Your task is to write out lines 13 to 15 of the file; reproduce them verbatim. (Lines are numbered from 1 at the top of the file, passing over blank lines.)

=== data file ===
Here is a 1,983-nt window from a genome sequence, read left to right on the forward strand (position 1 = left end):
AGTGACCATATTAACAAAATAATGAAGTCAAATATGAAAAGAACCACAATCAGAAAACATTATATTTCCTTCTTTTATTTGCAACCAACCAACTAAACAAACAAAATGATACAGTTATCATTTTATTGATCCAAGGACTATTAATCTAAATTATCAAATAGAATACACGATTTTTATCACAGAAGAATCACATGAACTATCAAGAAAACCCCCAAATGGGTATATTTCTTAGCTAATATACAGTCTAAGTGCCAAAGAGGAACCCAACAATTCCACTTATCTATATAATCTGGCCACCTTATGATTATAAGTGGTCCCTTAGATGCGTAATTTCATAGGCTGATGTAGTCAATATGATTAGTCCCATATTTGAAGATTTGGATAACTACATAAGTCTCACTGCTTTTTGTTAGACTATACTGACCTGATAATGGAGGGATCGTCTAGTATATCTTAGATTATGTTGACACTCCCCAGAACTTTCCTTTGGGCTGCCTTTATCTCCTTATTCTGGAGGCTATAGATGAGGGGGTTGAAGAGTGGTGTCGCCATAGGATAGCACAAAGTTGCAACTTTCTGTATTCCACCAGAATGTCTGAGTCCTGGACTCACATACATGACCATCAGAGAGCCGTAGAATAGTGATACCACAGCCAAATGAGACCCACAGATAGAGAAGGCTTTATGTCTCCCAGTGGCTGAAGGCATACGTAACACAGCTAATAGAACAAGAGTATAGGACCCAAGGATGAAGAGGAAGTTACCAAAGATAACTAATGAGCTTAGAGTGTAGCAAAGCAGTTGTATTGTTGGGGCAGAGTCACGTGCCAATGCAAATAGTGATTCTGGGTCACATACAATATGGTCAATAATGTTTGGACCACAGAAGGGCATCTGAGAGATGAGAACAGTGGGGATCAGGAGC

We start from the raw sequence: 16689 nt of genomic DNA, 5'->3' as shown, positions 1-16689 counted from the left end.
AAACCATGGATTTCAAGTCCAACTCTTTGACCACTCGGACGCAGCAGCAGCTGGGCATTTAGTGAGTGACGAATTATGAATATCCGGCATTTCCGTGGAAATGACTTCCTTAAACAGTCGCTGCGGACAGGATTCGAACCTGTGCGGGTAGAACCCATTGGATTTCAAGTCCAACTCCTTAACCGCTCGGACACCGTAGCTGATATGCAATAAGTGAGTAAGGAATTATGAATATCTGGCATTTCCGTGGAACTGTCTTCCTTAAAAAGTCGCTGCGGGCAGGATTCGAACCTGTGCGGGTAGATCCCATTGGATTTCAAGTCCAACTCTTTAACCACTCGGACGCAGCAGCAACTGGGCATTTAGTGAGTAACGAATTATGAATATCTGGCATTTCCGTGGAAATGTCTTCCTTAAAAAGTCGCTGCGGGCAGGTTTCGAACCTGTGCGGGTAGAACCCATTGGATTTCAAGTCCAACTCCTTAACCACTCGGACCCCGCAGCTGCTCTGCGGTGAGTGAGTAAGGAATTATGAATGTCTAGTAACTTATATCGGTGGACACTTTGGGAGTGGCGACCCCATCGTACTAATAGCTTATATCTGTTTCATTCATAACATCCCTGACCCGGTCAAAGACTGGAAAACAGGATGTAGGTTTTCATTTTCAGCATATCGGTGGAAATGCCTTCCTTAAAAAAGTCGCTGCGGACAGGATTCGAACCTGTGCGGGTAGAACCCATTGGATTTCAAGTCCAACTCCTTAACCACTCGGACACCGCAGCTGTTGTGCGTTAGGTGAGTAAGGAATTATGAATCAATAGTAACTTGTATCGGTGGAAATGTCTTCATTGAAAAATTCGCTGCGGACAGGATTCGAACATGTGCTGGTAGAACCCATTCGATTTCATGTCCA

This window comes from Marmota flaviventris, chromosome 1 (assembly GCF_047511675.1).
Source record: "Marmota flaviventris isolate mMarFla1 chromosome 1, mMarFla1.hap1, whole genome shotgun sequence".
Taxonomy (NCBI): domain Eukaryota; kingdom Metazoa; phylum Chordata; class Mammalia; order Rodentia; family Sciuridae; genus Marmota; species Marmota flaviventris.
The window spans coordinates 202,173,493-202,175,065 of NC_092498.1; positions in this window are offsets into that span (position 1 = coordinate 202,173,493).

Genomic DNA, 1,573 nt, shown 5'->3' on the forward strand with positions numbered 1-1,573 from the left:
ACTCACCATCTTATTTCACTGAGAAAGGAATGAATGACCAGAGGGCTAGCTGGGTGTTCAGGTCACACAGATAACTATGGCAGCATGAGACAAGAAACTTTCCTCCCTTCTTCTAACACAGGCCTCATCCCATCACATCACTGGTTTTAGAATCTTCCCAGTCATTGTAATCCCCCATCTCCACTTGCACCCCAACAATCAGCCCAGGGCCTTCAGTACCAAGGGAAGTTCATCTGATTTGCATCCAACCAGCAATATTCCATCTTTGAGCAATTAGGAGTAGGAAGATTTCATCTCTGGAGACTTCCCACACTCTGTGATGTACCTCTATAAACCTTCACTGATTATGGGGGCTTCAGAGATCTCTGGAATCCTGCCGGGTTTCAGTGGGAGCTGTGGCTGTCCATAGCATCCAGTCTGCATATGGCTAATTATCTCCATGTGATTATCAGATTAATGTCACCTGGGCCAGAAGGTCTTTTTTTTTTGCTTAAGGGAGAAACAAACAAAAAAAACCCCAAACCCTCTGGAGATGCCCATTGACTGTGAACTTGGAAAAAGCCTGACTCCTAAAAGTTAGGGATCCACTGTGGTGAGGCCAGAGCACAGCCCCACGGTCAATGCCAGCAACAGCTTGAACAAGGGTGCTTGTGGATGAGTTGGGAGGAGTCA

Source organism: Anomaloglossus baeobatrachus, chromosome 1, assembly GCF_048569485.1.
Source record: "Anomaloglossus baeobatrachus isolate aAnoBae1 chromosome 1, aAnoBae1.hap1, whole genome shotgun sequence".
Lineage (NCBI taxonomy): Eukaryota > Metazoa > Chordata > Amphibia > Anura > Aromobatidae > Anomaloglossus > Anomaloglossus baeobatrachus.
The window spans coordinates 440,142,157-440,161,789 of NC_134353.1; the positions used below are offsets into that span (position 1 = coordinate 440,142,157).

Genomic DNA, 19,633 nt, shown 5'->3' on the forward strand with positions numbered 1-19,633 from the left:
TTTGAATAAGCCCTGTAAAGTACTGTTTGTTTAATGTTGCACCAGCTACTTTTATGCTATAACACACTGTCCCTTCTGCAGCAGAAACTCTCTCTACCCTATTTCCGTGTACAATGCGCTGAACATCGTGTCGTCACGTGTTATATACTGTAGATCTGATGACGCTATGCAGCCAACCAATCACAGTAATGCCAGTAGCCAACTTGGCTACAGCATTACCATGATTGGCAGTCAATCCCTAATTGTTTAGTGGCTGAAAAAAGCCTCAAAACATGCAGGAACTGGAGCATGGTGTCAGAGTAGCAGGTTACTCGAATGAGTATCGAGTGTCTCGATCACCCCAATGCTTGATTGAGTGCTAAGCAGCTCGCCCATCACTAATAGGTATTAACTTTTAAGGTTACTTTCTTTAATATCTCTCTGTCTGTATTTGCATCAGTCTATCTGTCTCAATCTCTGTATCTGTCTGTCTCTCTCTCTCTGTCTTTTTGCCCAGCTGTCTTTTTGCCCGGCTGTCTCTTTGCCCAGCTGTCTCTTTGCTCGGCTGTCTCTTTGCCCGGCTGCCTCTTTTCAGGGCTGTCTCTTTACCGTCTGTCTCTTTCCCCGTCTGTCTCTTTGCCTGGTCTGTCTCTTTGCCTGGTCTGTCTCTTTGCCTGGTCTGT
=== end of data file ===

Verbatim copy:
Lineage (NCBI taxonomy): Eukaryota > Metazoa > Chordata > Amphibia > Anura > Aromobatidae > Anomaloglossus > Anomaloglossus baeobatrachus.
The window spans coordinates 440,142,157-440,161,789 of NC_134353.1; the positions used below are offsets into that span (position 1 = coordinate 440,142,157).

Genomic DNA, 19,633 nt, shown 5'->3' on the forward strand with positions numbered 1-19,633 from the left: